Author Topic: Re: award of Russian honors  (Read 10266 times)

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Offline Nick_Nicholson

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Re: award of Russian honors
« on: March 15, 2004, 08:33:15 AM »
Yes, all the Russian orders were also awarded to non Russians.  The Duke of Wellington recieved the Cross of St. George for his bravery during the war against Napoleon, Queen Victoria was given the Order of St. Catherine, and many, many foreigners recieved the orders of Sts Sanislas, Anna, and Vladimir.  Members of other Ruling houses also recieved the Order of St. Andrew the First-Called.

Each order had, on the obverse, a small image of the saint (St. Anne, St. Vlad., etc.).  When the order was given to a non-orthodox, the obverse was a crowned initial.

You will see in the medals and orders sales at the auction houses that these were given frequently to foreigners.

Hope this helps.

Nick
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Offline Robert_Hall

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Re: award of Russian honors
« Reply #1 on: March 15, 2004, 03:31:12 PM »
I would be interested in knowing which sovereigns Nicholas exchanged orders with [as well as uniforms] and what happened to this collection? I read in PAVLOSK [Massie] that their dresses & uniforms were used to pack things  for evacuation. Were they salvaged afterwards? If so, are they on display?
I have seen some in exhibition catalogues, etc. but certainly not many considering what they must have had.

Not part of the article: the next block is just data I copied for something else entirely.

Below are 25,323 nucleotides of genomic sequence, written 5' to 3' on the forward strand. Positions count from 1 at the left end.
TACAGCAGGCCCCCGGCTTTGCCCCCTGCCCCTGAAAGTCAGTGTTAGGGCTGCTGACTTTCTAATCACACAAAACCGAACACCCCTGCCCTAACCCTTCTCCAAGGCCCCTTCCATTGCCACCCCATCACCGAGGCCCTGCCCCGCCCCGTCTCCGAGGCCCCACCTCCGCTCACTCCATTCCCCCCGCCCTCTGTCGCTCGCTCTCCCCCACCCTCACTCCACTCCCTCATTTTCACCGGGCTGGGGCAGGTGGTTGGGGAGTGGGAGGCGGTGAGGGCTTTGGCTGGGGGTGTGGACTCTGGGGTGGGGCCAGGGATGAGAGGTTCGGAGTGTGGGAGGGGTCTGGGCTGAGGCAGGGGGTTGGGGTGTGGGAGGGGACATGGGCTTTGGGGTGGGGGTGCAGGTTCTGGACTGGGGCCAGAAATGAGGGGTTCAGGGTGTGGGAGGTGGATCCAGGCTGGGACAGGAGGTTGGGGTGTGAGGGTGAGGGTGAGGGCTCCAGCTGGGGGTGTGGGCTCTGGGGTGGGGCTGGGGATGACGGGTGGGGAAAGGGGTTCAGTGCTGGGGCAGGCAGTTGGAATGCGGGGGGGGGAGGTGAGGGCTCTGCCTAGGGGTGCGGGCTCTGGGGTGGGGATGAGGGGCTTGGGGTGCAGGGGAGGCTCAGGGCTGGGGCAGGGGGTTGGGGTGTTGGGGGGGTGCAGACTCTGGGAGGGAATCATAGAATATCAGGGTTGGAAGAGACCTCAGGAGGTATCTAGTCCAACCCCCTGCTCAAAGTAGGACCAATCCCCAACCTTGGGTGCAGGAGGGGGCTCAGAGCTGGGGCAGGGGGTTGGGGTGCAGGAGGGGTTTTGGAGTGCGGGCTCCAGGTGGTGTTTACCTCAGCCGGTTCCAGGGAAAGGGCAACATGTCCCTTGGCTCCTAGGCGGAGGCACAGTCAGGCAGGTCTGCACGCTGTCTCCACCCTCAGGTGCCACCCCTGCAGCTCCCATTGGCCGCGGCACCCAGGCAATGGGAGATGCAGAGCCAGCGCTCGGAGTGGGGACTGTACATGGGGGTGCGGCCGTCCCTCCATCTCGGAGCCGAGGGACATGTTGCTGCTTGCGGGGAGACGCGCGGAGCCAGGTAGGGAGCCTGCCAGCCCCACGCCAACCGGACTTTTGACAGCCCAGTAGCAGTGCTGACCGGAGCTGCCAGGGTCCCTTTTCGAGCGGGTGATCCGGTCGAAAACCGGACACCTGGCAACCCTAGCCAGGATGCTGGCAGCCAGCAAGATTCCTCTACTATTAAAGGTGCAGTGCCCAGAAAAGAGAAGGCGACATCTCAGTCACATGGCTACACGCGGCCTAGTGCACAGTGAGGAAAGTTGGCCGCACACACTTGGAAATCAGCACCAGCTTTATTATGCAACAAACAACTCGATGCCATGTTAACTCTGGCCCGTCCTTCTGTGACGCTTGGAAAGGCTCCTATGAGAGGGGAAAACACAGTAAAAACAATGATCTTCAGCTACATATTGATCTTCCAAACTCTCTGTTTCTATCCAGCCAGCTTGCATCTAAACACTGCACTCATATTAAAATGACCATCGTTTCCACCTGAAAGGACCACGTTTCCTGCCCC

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Offline BobAtchison

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Re: award of Russian honors
« Reply #2 on: March 15, 2004, 03:43:04 PM »
After the war the clothes and uniforms that were saved were divided between Pavlovsk and the Catherine Palace.  It appears all of the uniforms went to the Catherine Palace.  They saved the helmets, belts, everything.  The original closets from Nicholas's dressing room at the AP were saved as well.

I've seen British, Swedish and German uniforms there.

Bob

Offline Nick_Nicholson

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Re: award of Russian honors
« Reply #3 on: March 15, 2004, 04:54:42 PM »
Robert,

It is safe to say that Nicholas exchanged orders with almost every regnant sovereign.  I have seen pictures of him wearing the order of the Golden Fleece, the Order of the Garter, and many others -- it is presumable that he gave St. Andrew in return.

In the collections at the Hermitage, the have a very large collection of foreign medals and decorations which were the property of the Imperial Family.  One could probably track who gave and got what in their records.

Best,

nick
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Offline Robert_Hall

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Re: award of Russian honors
« Reply #4 on: March 16, 2004, 02:29:32 AM »
Thank you, Nick. I shall make that a priority on my visit to Petersburgh.
One would wonder actually, which Fleece he recieved?? The Spanish or the Austrian ?
[Most likely the former, as the latter was given only to Catholics, I think].
Are the uniforms on display as well?

Cheers,
Robert
Life may not be the party we expected, but while we are here, might as well dance..

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Offline CarolynnB